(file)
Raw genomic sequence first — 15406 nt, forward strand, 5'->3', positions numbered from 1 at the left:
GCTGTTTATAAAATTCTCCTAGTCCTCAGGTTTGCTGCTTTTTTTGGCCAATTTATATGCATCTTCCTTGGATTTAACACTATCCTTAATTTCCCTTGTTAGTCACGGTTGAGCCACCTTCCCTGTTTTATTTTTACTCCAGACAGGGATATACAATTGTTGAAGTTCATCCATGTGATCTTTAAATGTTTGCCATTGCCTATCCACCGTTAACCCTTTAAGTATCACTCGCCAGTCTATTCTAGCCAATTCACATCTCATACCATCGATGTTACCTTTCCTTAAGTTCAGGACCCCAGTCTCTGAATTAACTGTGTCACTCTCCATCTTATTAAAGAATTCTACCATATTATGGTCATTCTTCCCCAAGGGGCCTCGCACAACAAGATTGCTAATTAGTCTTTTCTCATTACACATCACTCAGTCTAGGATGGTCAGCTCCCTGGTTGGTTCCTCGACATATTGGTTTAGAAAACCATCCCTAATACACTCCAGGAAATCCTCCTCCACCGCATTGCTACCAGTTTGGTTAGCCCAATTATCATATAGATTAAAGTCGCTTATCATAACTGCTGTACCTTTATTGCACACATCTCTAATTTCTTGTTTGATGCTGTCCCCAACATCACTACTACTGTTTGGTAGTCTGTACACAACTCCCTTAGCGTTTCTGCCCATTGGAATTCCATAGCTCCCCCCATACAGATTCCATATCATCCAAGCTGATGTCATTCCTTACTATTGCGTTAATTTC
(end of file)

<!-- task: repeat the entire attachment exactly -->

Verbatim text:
Raw genomic sequence first — 15406 nt, forward strand, 5'->3', positions numbered from 1 at the left:
GCTGTTTATAAAATTCTCCTAGTCCTCAGGTTTGCTGCTTTTTTTGGCCAATTTATATGCATCTTCCTTGGATTTAACACTATCCTTAATTTCCCTTGTTAGTCACGGTTGAGCCACCTTCCCTGTTTTATTTTTACTCCAGACAGGGATATACAATTGTTGAAGTTCATCCATGTGATCTTTAAATGTTTGCCATTGCCTATCCACCGTTAACCCTTTAAGTATCACTCGCCAGTCTATTCTAGCCAATTCACATCTCATACCATCGATGTTACCTTTCCTTAAGTTCAGGACCCCAGTCTCTGAATTAACTGTGTCACTCTCCATCTTATTAAAGAATTCTACCATATTATGGTCATTCTTCCCCAAGGGGCCTCGCACAACAAGATTGCTAATTAGTCTTTTCTCATTACACATCACTCAGTCTAGGATGGTCAGCTCCCTGGTTGGTTCCTCGACATATTGGTTTAGAAAACCATCCCTAATACACTCCAGGAAATCCTCCTCCACCGCATTGCTACCAGTTTGGTTAGCCCAATTATCATATAGATTAAAGTCGCTTATCATAACTGCTGTACCTTTATTGCACACATCTCTAATTTCTTGTTTGATGCTGTCCCCAACATCACTACTACTGTTTGGTAGTCTGTACACAACTCCCTTAGCGTTTCTGCCCATTGGAATTCCATAGCTCCCCCCATACAGATTCCATATCATCCAAGCTGATGTCATTCCTTACTATTGCGTTAATTTC